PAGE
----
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A Tour of the Research Data Management (RDM) Service Space. The Realities of Research Data Management, Part 1

Posted in Data Curation, Open Data, and Research Data Management, Digital Curation & Digital Preservation, Research Libraries on April 3rd, 2017

OCLC Research has released A Tour of the Research Data Management (RDM) Service Space. The Realities of Research Data Management, Part 1.

Here's an excerpt from the announcement:

The Realities of Research Data Management is a four-part series that explores how research universities are addressing the challenge of managing research data throughout the research lifecycle.

In this introductory report, we provide some brief background on the emergence of RDM as a focus for research support services within higher education, and present a simple framework describing three major components of the RDM service space:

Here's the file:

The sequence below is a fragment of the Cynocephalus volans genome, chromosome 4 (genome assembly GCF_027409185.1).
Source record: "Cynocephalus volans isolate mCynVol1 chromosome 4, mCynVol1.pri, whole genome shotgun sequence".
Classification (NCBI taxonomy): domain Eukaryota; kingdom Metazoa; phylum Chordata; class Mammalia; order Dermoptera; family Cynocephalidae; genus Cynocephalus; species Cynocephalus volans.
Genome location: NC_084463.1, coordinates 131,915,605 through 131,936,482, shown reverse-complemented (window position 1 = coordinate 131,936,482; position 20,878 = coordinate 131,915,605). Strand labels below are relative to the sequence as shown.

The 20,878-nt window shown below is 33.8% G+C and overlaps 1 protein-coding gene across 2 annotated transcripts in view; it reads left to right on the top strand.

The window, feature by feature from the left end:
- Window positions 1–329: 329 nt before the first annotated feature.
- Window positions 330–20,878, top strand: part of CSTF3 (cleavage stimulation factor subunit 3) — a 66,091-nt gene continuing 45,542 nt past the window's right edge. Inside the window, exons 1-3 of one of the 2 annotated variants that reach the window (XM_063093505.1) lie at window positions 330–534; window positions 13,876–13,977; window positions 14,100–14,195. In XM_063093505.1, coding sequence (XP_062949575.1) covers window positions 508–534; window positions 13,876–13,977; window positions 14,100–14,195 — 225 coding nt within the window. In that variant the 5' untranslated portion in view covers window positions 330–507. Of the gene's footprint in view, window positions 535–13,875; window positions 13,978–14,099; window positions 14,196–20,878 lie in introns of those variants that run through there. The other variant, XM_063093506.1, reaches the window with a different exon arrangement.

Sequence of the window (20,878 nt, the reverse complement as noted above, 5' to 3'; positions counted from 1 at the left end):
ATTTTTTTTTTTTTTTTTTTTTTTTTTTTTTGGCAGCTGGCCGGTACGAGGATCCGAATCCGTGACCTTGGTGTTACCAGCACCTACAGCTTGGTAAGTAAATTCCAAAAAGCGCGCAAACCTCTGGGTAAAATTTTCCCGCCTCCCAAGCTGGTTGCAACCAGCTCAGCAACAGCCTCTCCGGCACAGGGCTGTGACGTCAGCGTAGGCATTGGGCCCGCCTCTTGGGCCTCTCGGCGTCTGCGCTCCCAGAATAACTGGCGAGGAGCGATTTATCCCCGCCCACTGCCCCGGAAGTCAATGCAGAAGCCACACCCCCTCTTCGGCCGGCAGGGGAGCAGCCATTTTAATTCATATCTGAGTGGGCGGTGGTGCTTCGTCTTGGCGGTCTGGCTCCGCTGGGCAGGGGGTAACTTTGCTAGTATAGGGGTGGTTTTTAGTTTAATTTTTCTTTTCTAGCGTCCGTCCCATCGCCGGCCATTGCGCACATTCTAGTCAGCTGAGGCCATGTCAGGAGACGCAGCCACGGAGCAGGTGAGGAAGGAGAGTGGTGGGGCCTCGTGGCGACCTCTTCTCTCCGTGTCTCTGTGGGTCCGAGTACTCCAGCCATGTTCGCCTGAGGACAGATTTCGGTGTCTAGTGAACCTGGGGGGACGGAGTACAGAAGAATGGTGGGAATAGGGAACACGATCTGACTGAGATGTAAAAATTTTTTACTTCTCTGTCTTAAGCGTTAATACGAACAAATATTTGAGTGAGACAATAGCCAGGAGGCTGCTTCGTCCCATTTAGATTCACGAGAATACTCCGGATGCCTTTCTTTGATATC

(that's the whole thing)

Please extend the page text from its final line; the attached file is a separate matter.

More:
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"Organization and Delivery of Scholarly Communications Services by Academic and Research Libraries in the United Kingdom: Observations from Across the Pond"

Posted in Open Access, Research Libraries on March 31st, 2017

Christine Fruin has published "Organization and Delivery of Scholarly Communications Services by Academic and Research Libraries in the United Kingdom: Observations from Across the Pond" in the Journal of Librarianship and Scholarly Communication.

Here's an excerpt:

There are three primary takeaways from the experience of U.K. scholarly communication practitioners for U.S. librarians: increase collaboration with offices of research, reconsider current organization and delegation of scholarly communication services, and increase involvement in legislative and policy-making activity in the U.S. with respect to access to research.